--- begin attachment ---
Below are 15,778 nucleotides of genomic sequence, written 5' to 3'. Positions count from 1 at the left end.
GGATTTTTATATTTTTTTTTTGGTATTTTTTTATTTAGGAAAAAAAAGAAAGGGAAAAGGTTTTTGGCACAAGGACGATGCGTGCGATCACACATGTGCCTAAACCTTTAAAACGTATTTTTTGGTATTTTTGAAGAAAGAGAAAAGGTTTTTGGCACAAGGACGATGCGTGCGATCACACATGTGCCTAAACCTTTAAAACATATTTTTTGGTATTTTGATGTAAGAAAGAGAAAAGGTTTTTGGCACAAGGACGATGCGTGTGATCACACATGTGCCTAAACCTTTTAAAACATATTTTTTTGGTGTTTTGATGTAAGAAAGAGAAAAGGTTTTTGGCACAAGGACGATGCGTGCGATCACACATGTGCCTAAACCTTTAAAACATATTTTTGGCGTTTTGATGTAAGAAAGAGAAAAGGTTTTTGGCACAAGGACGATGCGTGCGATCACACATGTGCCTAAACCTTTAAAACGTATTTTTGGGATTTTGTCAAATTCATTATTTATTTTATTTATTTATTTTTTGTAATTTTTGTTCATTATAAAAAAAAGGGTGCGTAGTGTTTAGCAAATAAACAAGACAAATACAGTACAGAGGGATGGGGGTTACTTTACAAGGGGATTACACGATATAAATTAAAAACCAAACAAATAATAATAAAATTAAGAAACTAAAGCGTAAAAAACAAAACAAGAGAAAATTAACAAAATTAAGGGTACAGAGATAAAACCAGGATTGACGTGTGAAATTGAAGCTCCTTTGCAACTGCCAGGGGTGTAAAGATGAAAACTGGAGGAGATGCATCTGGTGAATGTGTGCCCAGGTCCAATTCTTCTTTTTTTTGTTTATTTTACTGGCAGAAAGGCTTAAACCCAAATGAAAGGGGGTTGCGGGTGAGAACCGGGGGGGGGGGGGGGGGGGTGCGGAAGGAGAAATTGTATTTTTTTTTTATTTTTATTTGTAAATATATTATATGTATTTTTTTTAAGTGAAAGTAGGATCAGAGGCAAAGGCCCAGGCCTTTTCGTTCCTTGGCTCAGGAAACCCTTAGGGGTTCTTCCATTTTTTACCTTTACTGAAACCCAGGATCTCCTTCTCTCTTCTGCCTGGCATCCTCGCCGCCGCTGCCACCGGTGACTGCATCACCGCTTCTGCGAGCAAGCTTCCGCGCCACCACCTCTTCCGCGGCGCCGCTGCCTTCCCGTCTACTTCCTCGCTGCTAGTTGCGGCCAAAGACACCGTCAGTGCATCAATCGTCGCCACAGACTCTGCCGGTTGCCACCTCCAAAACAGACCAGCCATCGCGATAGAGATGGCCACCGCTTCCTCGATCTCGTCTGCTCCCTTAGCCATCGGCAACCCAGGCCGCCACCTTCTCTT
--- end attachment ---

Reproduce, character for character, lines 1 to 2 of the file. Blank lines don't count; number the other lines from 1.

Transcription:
Below are 15,778 nucleotides of genomic sequence, written 5' to 3'. Positions count from 1 at the left end.
GGATTTTTATATTTTTTTTTTGGTATTTTTTTATTTAGGAAAAAAAAGAAAGGGAAAAGGTTTTTGGCACAAGGACGATGCGTGCGATCACACATGTGCCTAAACCTTTAAAACGTATTTTTTGGTATTTTTGAAGAAAGAGAAAAGGTTTTTGGCACAAGGACGATGCGTGCGATCACACATGTGCCTAAACCTTTAAAACATATTTTTTGGTATTTTGATGTAAGAAAGAGAAAAGGTTTTTGGCACAAGGACGATGCGTGTGATCACACATGTGCCTAAACCTTTTAAAACATATTTTTTTGGTGTTTTGATGTAAGAAAGAGAAAAGGTTTTTGGCACAAGGACGATGCGTGCGATCACACATGTGCCTAAACCTTTAAAACATATTTTTGGCGTTTTGATGTAAGAAAGAGAAAAGGTTTTTGGCACAAGGACGATGCGTGCGATCACACATGTGCCTAAACCTTTAAAACGTATTTTTGGGATTTTGTCAAATTCATTATTTATTTTATTTATTTATTTTTTGTAATTTTTGTTCATTATAAAAAAAAGGGTGCGTAGTGTTTAGCAAATAAACAAGACAAATACAGTACAGAGGGATGGGGGTTACTTTACAAGGGGATTACACGATATAAATTAAAAACCAAACAAATAATAATAAAATTAAGAAACTAAAGCGTAAAAAACAAAACAAGAGAAAATTAACAAAATTAAGGGTACAGAGATAAAACCAGGATTGACGTGTGAAATTGAAGCTCCTTTGCAACTGCCAGGGGTGTAAAGATGAAAACTGGAGGAGATGCATCTGGTGAATGTGTGCCCAGGTCCAATTCTTCTTTTTTTTGTTTATTTTACTGGCAGAAAGGCTTAAACCCAAATGAAAGGGGGTTGCGGGTGAGAACCGGGGGGGGGGGGGGGGGGGTGCGGAAGGAGAAATTGTATTTTTTTTTTATTTTTATTTGTAAATATATTATATGTATTTTTTTTAAGTGAAAGTAGGATCAGAGGCAAAGGCCCAGGCCTTTTCGTTCCTTGGCTCAGGAAACCCTTAGGGGTTCTTCCATTTTTTACCTTTACTGAAACCCAGGATCTCCTTCTCTCTTCTGCCTGGCATCCTCGCCGCCGCTGCCACCGGTGACTGCATCACCGCTTCTGCGAGCAAGCTTCCGCGCCACCACCTCTTCCGCGGCGCCGCTGCCTTCCCGTCTACTTCCTCGCTGCTAGTTGCGGCCAAAGACACCGTCAGTGCATCAATCGTCGCCACAGACTCTGCCGGTTGCCACCTCCAAAACAGACCAGCCATCGCGATAGAGATGGCCACCGCTTCCTCGATCTCGTCTGCTCCCTTAGCCATCGGCAACCCAGGCCGCCACCTTCTCTT